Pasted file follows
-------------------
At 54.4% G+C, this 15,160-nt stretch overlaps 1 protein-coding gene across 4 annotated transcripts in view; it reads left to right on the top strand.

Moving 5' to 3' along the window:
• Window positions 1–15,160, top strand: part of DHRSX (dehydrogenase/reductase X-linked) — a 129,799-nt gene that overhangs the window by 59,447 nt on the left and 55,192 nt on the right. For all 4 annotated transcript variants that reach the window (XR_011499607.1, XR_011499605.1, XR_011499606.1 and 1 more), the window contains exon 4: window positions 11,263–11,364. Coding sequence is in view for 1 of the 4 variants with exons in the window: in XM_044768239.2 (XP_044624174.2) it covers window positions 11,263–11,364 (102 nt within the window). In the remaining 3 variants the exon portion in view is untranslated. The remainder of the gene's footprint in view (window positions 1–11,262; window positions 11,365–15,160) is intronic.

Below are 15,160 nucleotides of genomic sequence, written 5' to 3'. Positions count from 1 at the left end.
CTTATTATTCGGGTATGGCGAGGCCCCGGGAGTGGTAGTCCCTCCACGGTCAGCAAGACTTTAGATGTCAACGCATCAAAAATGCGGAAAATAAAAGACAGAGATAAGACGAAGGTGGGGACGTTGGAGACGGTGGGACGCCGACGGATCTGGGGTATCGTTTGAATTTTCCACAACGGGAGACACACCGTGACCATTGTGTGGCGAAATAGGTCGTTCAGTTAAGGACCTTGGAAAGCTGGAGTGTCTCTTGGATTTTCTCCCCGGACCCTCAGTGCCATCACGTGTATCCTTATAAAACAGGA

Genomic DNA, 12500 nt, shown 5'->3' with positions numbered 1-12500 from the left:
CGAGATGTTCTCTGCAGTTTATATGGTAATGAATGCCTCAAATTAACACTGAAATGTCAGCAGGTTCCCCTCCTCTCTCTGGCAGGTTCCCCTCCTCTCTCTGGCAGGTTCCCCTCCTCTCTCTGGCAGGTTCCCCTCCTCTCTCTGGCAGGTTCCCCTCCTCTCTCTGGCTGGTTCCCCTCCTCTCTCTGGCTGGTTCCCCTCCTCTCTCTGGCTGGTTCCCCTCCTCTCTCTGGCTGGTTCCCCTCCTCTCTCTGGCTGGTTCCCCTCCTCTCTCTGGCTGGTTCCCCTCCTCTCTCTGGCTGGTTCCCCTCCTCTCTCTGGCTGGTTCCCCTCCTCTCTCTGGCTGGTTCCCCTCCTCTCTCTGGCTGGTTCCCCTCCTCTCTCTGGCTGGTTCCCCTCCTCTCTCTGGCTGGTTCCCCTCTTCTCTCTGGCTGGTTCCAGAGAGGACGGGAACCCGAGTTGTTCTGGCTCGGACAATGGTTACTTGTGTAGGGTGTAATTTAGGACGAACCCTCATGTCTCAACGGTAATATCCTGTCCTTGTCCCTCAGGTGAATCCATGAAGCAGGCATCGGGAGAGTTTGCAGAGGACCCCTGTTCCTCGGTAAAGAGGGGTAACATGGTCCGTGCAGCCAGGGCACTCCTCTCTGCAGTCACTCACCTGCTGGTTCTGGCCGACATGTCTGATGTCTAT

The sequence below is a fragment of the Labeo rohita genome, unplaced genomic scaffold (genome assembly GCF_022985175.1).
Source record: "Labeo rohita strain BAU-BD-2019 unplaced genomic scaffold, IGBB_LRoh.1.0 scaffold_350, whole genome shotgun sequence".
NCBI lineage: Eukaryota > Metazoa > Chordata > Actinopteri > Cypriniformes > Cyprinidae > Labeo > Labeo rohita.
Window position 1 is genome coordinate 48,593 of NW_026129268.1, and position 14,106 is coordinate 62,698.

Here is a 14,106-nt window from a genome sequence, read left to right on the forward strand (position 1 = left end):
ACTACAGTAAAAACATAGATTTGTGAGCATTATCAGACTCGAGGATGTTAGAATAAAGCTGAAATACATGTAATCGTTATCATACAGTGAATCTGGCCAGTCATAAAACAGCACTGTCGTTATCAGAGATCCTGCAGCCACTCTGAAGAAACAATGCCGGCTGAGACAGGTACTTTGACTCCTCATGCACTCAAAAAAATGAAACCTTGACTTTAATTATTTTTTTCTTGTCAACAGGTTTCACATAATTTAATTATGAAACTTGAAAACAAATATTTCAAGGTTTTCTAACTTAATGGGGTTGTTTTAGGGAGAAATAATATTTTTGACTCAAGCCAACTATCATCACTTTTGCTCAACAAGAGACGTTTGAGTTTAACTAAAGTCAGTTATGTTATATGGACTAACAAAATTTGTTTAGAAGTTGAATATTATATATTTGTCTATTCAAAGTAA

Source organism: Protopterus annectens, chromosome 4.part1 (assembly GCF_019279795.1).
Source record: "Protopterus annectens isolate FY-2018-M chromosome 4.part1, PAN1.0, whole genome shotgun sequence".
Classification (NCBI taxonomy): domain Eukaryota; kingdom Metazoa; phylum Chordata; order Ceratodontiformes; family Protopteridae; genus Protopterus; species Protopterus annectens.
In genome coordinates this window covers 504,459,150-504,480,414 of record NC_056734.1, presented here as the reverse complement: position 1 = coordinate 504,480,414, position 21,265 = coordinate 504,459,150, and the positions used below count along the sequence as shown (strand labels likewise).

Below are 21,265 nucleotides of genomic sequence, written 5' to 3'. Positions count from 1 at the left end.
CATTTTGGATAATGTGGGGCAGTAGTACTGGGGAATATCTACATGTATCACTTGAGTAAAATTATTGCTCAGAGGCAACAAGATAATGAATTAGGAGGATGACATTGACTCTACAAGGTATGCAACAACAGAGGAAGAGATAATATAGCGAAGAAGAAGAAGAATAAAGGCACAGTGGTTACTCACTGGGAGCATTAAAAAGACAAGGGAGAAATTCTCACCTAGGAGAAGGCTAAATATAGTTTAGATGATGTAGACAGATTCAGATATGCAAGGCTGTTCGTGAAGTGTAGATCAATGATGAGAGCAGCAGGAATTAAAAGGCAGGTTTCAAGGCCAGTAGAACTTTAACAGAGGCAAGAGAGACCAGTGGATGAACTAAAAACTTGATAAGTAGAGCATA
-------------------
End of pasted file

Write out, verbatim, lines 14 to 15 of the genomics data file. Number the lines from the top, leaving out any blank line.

Source organism: Protopterus annectens, chromosome 4.part1 (assembly GCF_019279795.1).
Source record: "Protopterus annectens isolate FY-2018-M chromosome 4.part1, PAN1.0, whole genome shotgun sequence".